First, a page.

Many of us find ‘opening up’ about our emotions difficult, especially the more negative emotions, so teaching or modelling to our children how to process and cope with these emotions can be easier said than done.
I talk an awful lot about modelling. Modelling positive ways of handling our own emotions is one of the greatest teaching tools we have; showing them how we want them to be by being it ourselves.
Andy Cope, a Derby based Emotional Intelligence expert, says ‘The general rule of parenting is that your children won’t do what you say but they will do what you do’.
They learn by watching us. If we want our children to be able to talk to us about how they feel as they enter puberty then it’s something that needs to feel natural to them already. They need to understand that emotions and feelings can change quickly creating hurdles you just couldn’t envisage being there previously.
The teenage years are a challenge for parents as well as for children. Their behaviour can be volatile and unpredictable. They can challenge in ways it is hard to predict. Try not to fall into the trap of thinking that it just won’t happen to you. That your teen will never lie, will never ‘close up’. I hear it often, hey, I said it myself, “My child can talk to me about anything, we’re so close. We are so open with each other” That may all be very true, it certainly was for me but don’t let that blind you to the facts and don’t let yourself believe for a minute that it’s something you did wrong as a parent; it’s development, it’s the 21st century, heck, it’s life.
Regardless of how close you are and how much you share with your teens they will still have things and feelings they just won’t want to share with you. As they evolve as people and they make new relationships that expose them, mould them and help them to develop their own identity you may be pushed back for a while. They need their own privacy to be able to forge their own place in the world.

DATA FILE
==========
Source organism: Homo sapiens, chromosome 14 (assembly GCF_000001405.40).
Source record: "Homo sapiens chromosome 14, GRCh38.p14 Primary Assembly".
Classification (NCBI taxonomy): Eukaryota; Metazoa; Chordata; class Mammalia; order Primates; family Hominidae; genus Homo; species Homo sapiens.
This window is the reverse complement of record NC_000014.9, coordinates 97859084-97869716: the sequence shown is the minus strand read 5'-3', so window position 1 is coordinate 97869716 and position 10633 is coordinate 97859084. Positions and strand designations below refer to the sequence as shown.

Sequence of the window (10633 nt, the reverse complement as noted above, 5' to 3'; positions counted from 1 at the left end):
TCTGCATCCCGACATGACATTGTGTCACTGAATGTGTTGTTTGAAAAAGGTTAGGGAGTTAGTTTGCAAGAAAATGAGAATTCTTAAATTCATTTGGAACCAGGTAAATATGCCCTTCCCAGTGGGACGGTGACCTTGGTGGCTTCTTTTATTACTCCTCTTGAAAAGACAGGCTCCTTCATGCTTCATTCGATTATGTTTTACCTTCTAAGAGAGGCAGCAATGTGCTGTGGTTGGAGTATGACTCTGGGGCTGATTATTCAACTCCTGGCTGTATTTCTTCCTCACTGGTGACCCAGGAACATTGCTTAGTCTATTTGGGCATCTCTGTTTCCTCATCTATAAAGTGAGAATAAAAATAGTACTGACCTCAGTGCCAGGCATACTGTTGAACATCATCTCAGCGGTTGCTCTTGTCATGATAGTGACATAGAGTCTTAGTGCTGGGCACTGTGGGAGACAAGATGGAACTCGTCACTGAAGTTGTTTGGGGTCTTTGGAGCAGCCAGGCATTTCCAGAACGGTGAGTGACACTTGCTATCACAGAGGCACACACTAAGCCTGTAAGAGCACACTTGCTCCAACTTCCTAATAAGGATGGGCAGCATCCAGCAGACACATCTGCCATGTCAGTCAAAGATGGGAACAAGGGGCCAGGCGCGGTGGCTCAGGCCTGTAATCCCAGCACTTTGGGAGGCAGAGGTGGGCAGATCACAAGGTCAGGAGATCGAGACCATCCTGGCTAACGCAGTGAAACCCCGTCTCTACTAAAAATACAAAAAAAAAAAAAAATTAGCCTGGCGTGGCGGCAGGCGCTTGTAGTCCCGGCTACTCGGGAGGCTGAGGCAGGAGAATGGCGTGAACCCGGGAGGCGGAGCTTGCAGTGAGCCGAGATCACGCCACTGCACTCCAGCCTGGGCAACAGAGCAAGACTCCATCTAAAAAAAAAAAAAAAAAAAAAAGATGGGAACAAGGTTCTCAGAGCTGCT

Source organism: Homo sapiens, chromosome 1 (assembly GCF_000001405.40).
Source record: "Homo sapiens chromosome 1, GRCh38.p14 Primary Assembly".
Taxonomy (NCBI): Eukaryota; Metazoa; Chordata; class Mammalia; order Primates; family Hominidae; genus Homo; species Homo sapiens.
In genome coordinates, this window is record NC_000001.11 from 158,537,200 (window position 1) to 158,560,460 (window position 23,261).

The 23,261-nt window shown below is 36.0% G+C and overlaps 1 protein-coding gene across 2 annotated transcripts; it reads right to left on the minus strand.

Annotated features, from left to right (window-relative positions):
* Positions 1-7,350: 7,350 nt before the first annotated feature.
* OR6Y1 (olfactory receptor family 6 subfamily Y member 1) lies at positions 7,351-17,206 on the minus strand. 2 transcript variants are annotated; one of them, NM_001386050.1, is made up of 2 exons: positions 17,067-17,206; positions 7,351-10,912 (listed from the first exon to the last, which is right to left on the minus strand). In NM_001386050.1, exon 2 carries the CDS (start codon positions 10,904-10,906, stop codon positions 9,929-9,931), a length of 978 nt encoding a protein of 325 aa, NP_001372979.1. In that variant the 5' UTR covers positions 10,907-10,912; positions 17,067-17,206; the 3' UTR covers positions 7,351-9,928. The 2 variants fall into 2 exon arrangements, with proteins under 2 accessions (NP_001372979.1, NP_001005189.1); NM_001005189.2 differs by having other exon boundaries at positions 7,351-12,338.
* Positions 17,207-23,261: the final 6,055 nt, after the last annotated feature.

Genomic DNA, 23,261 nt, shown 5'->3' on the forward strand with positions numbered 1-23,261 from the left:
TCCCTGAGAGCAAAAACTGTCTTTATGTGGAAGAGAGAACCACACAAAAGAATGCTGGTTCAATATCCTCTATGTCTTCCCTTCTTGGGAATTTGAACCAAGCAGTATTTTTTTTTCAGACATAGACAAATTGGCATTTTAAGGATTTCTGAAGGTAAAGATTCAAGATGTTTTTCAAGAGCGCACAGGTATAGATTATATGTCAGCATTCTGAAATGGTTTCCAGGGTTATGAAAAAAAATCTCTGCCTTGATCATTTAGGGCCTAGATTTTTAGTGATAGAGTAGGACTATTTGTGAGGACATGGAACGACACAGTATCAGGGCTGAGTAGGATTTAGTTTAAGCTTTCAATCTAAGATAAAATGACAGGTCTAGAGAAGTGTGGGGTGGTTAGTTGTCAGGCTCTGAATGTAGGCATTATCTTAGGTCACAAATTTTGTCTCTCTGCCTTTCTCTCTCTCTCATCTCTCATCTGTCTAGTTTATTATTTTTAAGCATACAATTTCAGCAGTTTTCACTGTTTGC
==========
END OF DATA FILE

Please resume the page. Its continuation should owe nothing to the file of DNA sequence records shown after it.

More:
‘So, why do teenagers lie? Interestingly, teen lying is part of the normal developmental process. At this stage in their lives, teenagers are looking to individuate themselves from you in order to forge a new, adult identity. Sometimes, this process manifests itself through lying, especially when teenagers perceive that their actions are out of step with their parents’ ideals and morals ‘ Mercedes Samudio
I think the most dangerous thing to do is assume that you know everything that is going on in your teens lives. You quite simply may not and bearing that in mind is so important in being able to protect them and keep them safe.
I’m not suggesting that you shouldn’t trust your children, but please know that lying is an actual stage of development, it doesn’t always mean they can’t be trusted (I know that sounds like a contradiction in terms) but being aware that they may be lying to you alerts that extra sensor into action, you never know when you may need that sensor to tell you that further intervention or discussion is needed.
Mental health problems continue to rise in our young people and we know how important emotional literacy and communication skills are in helping to protect children and their mental health. Technology and social media make the world better in a lot of ways but the way that it has changed how children and teens communicate needs addressing. The world around us has evolved but how we develop remains the same.